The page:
Sonya Unrein

Sonya Unrein
Location
Denver, Colorado,
Birthday
April 20

MY RECENT POSTS

SEPTEMBER 8, 2009 2:22PM

The light always changes

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We live in time; we understand ourselves in relation to it, but in our culture, time collapses into an ever-present now. How do we pause when we must know everything instantly? How do we ruminate when we are constantly expected to respond? How do we immerse in something (an idea, an emotion, a decision) when we are no longer willing to give ourselves the space to reflect?—David Ulin, The Lost Art of Reading

This is the crux. When I read David Ulin's piece today, online, I realized that the pinch in my stomach is trying to tell me there isn't enough time to be all I can be. I've spent the last year, after having ditched my ownership and partnership in the small publishing company that was alternately edifying and terrifying,  in search of a balance between the demanding state of now and the more meaningful and fulfilling state of quietude. I waste hours trying to keep up with everything in the book world, in politics, and with the ever-churning statuses of my friends and family. It's a treadmill, a hamster wheel, and yet also an improbable comfort. Surely if I know about everything, I'm part of a cure? Yes, do keep believing that until it's no longer helpful. 

Maybe I'm looking to hard for recurring symbols, secular runes that could help me make sense of discordance. Many of the novels I read carry strands of my prevailing mood--how the world seems to teeter on the brink of drastic and probable decay. Ian McEwan's Saturday, Dan Chaon's Await Your Reply, parts of Lev Grossman's The Magician, Sarah Waters' The Little Stranger--each of these books builds an underlying grief about what we're losing, or what we think we're losing because if we are honest, half the things we thought we had, we didn't. We've allowed illusions and the ever-powerful hum of our American Dream to steer us everywhere but inside, anywhere where mirrors have been transformed into fantasy projectors broadcasting a weak-chinned bravado.

Last year, I was sad about the breakup of my partnership and so I purposely avoided the fall. I didn't go outside and breathe the thin blue of our high-altitude sky or let my eyes drown in the beauty of leaves turning; I avoided gatherings; I kept to myself with my anger and regret, turning out instead a confident online voice that hid every true faultline. But that virtual cocoon isn't real. I must put one foot outside and straddle between worlds.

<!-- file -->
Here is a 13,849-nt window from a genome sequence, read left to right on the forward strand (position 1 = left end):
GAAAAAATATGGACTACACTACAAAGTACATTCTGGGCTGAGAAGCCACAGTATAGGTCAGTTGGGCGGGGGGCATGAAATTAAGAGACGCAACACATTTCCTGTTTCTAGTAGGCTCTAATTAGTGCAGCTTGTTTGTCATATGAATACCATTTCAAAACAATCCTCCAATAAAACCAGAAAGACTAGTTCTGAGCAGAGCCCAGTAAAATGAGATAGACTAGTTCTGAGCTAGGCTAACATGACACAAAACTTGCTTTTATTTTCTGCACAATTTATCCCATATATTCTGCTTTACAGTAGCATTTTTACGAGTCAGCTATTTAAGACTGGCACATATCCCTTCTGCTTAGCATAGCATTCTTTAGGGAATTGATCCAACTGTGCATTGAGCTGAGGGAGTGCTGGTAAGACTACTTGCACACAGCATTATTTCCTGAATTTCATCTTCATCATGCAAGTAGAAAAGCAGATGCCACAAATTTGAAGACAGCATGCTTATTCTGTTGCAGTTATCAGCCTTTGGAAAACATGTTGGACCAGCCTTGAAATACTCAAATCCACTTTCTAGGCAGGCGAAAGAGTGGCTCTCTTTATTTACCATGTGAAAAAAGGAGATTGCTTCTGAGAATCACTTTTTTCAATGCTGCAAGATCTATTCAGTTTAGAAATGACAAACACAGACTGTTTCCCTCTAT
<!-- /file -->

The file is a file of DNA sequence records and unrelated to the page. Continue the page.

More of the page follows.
Fall is the best place to mark a turning. New Year's Eve might be traditional, but for me, newness belongs to autumn. This September, I'm going to lose a cat to cancer. I'm going to let go of my obsession with the now. I'm going to write more letters, allow myself some space to write a short story or poem or essay that might never be read. I'll prepare my high school girl to find a college and her own beginnings in a world beyond the safety of home, be a nicer wife, keeping singing to the cat, and build my own quiet path to something resembling peace.

 

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I made a note on twitter a week or so ago that I had suddenly realized that the light had changed. The tweets are automatically ported to fb for me, and I got a lot of positive responses to a 140 character observation.

How do we pause when we must know everything instantly? How do we ruminate when we are constantly expected to respond? How do we immerse in something (an idea, an emotion, a decision) when we are no longer willing to give ourselves the space to reflect?

The quote is lovely, and I think a representation of how I work as a photographer. I'm careful and deliberate, very slow in thinking and taking in a scene and often go back to something visited before to think some more and try something else.

May we all be druids of our secular ruins.

Beautiful piece S, and a lovely thing for me personally.
Barry, thank you for your note. Your patience shows in all your photographs, and in your posts too. And I love your quote about being our own druids. You made my day.
lots of thoughtfulness here. thanks i should take more of your advice on audience building but get entirely caught up in creating my material. it's supid of me to think the "right" folks will find their way to me when the evidence is so much to the contrary.
These quiet observations moved me. The now haunts us, really, more than we exist in it. I've always loved The Fall. When the glory of the letting go is done, the bare branches trace our imagination.
Ben, hi. Thanks for commenting. I'm not sure which audience building advice I gave, but I am grateful for any readers of my sporadic posts.

Consonants, your comment is lovely. The "bare branches trace our imagination" has a lot of power as an image.
"I'm going to write more letters, allow myself some space to write a short story or poem or essay that might never be read. "
When it is writen, I hope you post it here where, surely, it will be read.
"...each of these books builds an underlying grief about what we're losing, or what we think we're losing because if we are honest, half the things we thought we had, we didn't."

This is the one that gets me. In the gut. Hard.

What's harder - I'm asking this of myself - regretting what I've lost, or blaming myself for my overarching belief in what I was losing, what I lost, and then finding out I was, to quote Lewis Black, DeLusional?
Connie, I'm sorry I didn't see this comment when it was written. I agree with you: we're due a lot of self-examination.